We have investigated the dynamics of oscillatory neuronal networks and discovered that the networks produced scale-free dynamics of neuronal avalanches (<100 ms) and oscillations (>2 s) through a common mechanism of balanced excitatory and inhibitory connectivities. We propose a concept of multi-level criticality to denote the phenomenon of critical behavior on multiple levels. Multi-level criticality may define a new class of dynamical systems, because it allows for criticality to emerge jointly on multiple levels separated by a characteristic scale, which is traditionally considered contradictory for critical dynamics. In the following, we comment on the model parameters and how our observations relate to previous reports on neuronal avalanches, long-range temporal correlations in oscillations, and the predictions that can be derived.

### Model choices and mechanisms of spatial and temporal correlations

Interaction between excitatory and inhibitory neurons is important for the generation of oscillations (Buzsáki and Draguhn, 2004) and neuronal avalanches (Beggs and Plenz, 2003). Therefore, we developed a model in which variation in excitatory and inhibitory connectivity could be systematically and independently varied. Other parameters were kept fixed to limit the number of parameter combinations that required investigation (see Materials and Methods, above).

Local connectivity was implemented, because it is observed empirically (Holmgren et al., 2003; Sporns and Zwi, 2004) and supports the emergence of oscillations and propagating patterns, both of which were important for the present study. For example, we would not have observed the spreading of activity in Figure 2*A* with a random network topology. The restricted spreading of activity is essential for build up of temporal autocorrelations and criticality, because it allows blobs of nonexcitable and excitable neurons to form. These blobs act as memories of past activity, shaping the path of future activity, analogous to a river's flow being shaped by the past flow of water (Bak, 1996; Chialvo and Bak, 1999). Had it not been for the stochastic spiking implemented in our model, the activity of the network would follow more stereotyped paths, such as persistent oscillations. A recent study of model networks showed that a hierarchical topology can increase the range of parameters that give rise to critical dynamics—and thereby also the robustness of a critical state—because the modular topology limits activity spreading to local parts of the network (Wang and Zhou, 2012). Similarly, our localized topology is likely to support the emergence of oscillations with long-range temporal correlations by allowing the build up of multiple spatially contiguous patterns that repeat over many oscillation cycles. Thus, the specific network topology and the random spiking in the present model neuronal networks are likely to have influenced the emergence of criticality, which could be the subject of future investigations.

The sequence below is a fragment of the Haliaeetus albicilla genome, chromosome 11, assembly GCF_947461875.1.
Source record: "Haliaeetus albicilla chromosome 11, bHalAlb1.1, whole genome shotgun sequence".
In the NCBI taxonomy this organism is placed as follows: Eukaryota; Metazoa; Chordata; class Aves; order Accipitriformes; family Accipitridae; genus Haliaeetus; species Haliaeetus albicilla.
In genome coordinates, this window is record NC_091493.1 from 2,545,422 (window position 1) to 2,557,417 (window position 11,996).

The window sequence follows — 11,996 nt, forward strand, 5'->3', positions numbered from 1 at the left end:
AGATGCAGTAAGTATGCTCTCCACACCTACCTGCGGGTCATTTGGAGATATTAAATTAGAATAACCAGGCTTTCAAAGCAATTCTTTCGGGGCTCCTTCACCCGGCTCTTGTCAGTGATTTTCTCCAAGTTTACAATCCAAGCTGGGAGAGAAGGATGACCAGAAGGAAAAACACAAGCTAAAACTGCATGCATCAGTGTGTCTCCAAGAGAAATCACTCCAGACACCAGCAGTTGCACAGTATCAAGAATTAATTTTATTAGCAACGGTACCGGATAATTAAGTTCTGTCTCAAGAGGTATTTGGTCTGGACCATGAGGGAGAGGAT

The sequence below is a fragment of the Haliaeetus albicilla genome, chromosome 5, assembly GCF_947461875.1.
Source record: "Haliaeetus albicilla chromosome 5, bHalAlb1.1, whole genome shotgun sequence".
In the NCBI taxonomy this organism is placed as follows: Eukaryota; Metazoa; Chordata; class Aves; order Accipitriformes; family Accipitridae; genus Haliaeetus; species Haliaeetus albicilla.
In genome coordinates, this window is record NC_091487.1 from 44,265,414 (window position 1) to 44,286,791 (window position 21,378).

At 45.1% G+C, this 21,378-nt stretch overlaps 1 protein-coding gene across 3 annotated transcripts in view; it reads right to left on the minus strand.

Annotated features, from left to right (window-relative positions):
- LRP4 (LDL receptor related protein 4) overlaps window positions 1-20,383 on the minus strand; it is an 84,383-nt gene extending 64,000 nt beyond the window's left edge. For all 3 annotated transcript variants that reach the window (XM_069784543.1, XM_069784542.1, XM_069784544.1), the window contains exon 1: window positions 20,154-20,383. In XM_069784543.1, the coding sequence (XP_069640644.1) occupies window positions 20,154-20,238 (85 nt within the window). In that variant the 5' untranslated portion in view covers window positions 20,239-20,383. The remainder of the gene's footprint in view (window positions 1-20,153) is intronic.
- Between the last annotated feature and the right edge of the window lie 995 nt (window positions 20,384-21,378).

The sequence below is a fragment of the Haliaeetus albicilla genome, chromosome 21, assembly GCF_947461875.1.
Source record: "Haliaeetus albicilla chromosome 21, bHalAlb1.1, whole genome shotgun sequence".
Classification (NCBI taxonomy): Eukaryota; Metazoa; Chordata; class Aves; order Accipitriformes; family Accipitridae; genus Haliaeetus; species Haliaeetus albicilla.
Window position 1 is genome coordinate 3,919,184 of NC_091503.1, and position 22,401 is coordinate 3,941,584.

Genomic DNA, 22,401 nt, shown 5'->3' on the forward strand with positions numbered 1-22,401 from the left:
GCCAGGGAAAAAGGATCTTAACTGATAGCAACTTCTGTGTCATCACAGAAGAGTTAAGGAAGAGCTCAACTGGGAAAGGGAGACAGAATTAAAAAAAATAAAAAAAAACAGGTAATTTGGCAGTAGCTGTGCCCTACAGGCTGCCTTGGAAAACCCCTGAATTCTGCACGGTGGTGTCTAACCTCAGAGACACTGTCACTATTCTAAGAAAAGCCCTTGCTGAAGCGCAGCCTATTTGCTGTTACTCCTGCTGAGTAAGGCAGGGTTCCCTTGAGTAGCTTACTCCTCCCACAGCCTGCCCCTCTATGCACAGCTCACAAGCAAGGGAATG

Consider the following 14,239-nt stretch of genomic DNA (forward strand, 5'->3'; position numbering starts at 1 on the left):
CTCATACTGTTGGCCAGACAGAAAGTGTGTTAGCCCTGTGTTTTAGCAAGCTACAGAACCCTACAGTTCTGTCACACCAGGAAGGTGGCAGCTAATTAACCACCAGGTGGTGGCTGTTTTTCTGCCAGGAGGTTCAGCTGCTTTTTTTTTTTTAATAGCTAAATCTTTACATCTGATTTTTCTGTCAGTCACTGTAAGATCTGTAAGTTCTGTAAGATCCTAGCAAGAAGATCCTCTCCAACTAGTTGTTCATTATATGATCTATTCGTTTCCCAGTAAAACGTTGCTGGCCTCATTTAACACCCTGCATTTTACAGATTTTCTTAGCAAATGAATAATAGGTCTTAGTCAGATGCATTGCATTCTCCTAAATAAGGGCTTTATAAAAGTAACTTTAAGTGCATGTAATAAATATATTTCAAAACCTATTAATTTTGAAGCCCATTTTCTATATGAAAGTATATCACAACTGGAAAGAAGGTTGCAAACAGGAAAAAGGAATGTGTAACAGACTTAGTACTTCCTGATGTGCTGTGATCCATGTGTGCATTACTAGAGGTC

### Linking model behavior to empirical observations

To our knowledge, there are no empirical reports investigating neuronal avalanches and long-range temporal correlations from the same dataset. However, that characteristic scales of oscillations are compatible with the scale-free spreading of activity in neuronal avalanches is supported by *in vivo* and *in vitro* data (Gireesh et al., 2008). Similar to our model, this study reported that propagation of local field potential activity during cycles of nested theta (4–15 Hz), beta (15–30 Hz), and gamma (30–100 Hz) oscillations showed power-law scaling.

Our model produces a large variation of DFA exponents in the transition region to criticality (Fig. 3*H*,*I*), and also a higher variability of DFA and κ index in the critical region (Figs. 2*F*, 3*I*). Several EEG/MEG studies have reported DFA scaling exponents in the alpha-frequency band (8–13 Hz) to be ∼0.75 (Linkenkaer-Hansen et al., 2001; Nikulin and Brismar, 2004). Underlying this mean value is a large interindividual variability from ∼0.55 to 1.05, as shown in a recent large-scale study involving >1400 subjects (Smit et al., 2011). Our model suggests that subtle differences in the balance between excitation and inhibition could explain the empirically observed variation in DFA exponents. Still, the interesting question of whether empirically observed long-range temporal correlations emerge from a slightly subcritical or supercritical network remains. Here, we notice that a κ index between 1.02 and 1.14 has been reported for neuronal avalanches (Shew et al., 2011; Yang et al., 2012), which in our model would correspond to a DFA exponent in the range of 0.9 to 0.65 (Fig. 4*B*) and points to oscillation-generating networks being slightly toward the supercritical regime.